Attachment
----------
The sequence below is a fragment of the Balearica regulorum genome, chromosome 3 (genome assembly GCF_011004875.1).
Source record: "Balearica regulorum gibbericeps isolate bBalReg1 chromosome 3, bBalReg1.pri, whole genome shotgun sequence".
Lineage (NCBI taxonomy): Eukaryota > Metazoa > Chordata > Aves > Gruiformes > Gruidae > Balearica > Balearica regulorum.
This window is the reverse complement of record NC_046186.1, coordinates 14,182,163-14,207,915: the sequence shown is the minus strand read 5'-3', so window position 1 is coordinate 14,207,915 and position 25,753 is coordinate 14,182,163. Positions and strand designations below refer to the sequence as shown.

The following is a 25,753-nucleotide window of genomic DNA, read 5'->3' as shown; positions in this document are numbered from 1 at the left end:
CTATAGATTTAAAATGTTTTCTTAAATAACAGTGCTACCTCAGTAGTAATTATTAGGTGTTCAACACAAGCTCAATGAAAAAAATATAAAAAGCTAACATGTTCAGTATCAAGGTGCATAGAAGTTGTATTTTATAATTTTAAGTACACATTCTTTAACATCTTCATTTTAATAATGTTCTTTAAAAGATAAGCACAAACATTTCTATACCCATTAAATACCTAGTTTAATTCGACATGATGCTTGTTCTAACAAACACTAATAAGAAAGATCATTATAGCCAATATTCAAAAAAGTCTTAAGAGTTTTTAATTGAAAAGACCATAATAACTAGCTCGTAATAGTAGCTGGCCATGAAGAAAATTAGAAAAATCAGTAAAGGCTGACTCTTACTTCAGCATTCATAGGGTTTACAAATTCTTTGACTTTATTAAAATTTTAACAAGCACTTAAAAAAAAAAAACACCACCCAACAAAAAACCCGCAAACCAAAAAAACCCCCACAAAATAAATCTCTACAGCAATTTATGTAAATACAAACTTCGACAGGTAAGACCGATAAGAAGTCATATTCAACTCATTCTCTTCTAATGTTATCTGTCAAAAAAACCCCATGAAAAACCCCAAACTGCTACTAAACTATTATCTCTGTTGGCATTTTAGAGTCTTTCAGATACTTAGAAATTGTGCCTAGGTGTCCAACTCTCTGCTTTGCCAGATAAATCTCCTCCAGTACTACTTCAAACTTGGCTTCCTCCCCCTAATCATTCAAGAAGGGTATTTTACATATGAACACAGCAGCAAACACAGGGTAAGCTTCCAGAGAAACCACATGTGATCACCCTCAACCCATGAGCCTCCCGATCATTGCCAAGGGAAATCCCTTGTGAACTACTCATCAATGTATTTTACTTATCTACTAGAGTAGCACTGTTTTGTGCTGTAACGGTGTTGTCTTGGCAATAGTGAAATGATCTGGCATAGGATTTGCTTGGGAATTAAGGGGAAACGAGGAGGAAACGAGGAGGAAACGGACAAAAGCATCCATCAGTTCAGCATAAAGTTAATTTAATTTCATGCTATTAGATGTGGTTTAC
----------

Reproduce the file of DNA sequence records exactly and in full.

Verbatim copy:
The sequence below is a fragment of the Balearica regulorum genome, chromosome 3 (genome assembly GCF_011004875.1).
Source record: "Balearica regulorum gibbericeps isolate bBalReg1 chromosome 3, bBalReg1.pri, whole genome shotgun sequence".
Lineage (NCBI taxonomy): Eukaryota > Metazoa > Chordata > Aves > Gruiformes > Gruidae > Balearica > Balearica regulorum.
This window is the reverse complement of record NC_046186.1, coordinates 14,182,163-14,207,915: the sequence shown is the minus strand read 5'-3', so window position 1 is coordinate 14,207,915 and position 25,753 is coordinate 14,182,163. Positions and strand designations below refer to the sequence as shown.

The following is a 25,753-nucleotide window of genomic DNA, read 5'->3' as shown; positions in this document are numbered from 1 at the left end:
CTATAGATTTAAAATGTTTTCTTAAATAACAGTGCTACCTCAGTAGTAATTATTAGGTGTTCAACACAAGCTCAATGAAAAAAATATAAAAAGCTAACATGTTCAGTATCAAGGTGCATAGAAGTTGTATTTTATAATTTTAAGTACACATTCTTTAACATCTTCATTTTAATAATGTTCTTTAAAAGATAAGCACAAACATTTCTATACCCATTAAATACCTAGTTTAATTCGACATGATGCTTGTTCTAACAAACACTAATAAGAAAGATCATTATAGCCAATATTCAAAAAAGTCTTAAGAGTTTTTAATTGAAAAGACCATAATAACTAGCTCGTAATAGTAGCTGGCCATGAAGAAAATTAGAAAAATCAGTAAAGGCTGACTCTTACTTCAGCATTCATAGGGTTTACAAATTCTTTGACTTTATTAAAATTTTAACAAGCACTTAAAAAAAAAAAACACCACCCAACAAAAAACCCGCAAACCAAAAAAACCCCCACAAAATAAATCTCTACAGCAATTTATGTAAATACAAACTTCGACAGGTAAGACCGATAAGAAGTCATATTCAACTCATTCTCTTCTAATGTTATCTGTCAAAAAAACCCCATGAAAAACCCCAAACTGCTACTAAACTATTATCTCTGTTGGCATTTTAGAGTCTTTCAGATACTTAGAAATTGTGCCTAGGTGTCCAACTCTCTGCTTTGCCAGATAAATCTCCTCCAGTACTACTTCAAACTTGGCTTCCTCCCCCTAATCATTCAAGAAGGGTATTTTACATATGAACACAGCAGCAAACACAGGGTAAGCTTCCAGAGAAACCACATGTGATCACCCTCAACCCATGAGCCTCCCGATCATTGCCAAGGGAAATCCCTTGTGAACTACTCATCAATGTATTTTACTTATCTACTAGAGTAGCACTGTTTTGTGCTGTAACGGTGTTGTCTTGGCAATAGTGAAATGATCTGGCATAGGATTTGCTTGGGAATTAAGGGGAAACGAGGAGGAAACGAGGAGGAAACGGACAAAAGCATCCATCAGTTCAGCATAAAGTTAATTTAATTTCATGCTATTAGATGTGGTTTAC